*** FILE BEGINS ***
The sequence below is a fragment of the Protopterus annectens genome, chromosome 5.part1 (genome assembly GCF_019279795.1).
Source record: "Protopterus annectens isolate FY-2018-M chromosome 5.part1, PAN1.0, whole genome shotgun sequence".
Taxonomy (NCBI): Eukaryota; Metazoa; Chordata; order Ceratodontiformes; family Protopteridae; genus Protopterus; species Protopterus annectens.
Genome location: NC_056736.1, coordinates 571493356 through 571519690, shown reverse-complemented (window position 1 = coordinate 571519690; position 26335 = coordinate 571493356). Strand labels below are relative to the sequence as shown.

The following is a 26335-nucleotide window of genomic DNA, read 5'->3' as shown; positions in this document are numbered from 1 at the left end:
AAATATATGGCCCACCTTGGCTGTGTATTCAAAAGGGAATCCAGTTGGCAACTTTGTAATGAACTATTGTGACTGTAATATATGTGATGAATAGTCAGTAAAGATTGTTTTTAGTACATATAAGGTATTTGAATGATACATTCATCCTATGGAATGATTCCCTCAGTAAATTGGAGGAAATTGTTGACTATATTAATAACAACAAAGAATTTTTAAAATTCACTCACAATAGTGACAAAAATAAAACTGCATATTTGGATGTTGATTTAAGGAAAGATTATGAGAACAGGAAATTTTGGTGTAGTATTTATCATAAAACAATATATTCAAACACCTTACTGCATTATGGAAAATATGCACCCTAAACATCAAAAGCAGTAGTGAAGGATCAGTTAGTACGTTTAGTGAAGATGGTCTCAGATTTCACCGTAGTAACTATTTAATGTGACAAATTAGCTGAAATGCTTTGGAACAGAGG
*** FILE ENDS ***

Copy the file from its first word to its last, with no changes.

The sequence below is a fragment of the Protopterus annectens genome, chromosome 5.part1 (genome assembly GCF_019279795.1).
Source record: "Protopterus annectens isolate FY-2018-M chromosome 5.part1, PAN1.0, whole genome shotgun sequence".
Taxonomy (NCBI): Eukaryota; Metazoa; Chordata; order Ceratodontiformes; family Protopteridae; genus Protopterus; species Protopterus annectens.
Genome location: NC_056736.1, coordinates 571493356 through 571519690, shown reverse-complemented (window position 1 = coordinate 571519690; position 26335 = coordinate 571493356). Strand labels below are relative to the sequence as shown.

The following is a 26335-nucleotide window of genomic DNA, read 5'->3' as shown; positions in this document are numbered from 1 at the left end:
AAATATATGGCCCACCTTGGCTGTGTATTCAAAAGGGAATCCAGTTGGCAACTTTGTAATGAACTATTGTGACTGTAATATATGTGATGAATAGTCAGTAAAGATTGTTTTTAGTACATATAAGGTATTTGAATGATACATTCATCCTATGGAATGATTCCCTCAGTAAATTGGAGGAAATTGTTGACTATATTAATAACAACAAAGAATTTTTAAAATTCACTCACAATAGTGACAAAAATAAAACTGCATATTTGGATGTTGATTTAAGGAAAGATTATGAGAACAGGAAATTTTGGTGTAGTATTTATCATAAAACAATATATTCAAACACCTTACTGCATTATGGAAAATATGCACCCTAAACATCAAAAGCAGTAGTGAAGGATCAGTTAGTACGTTTAGTGAAGATGGTCTCAGATTTCACCGTAGTAACTATTTAATGTGACAAATTAGCTGAAATGCTTTGGAACAGAGG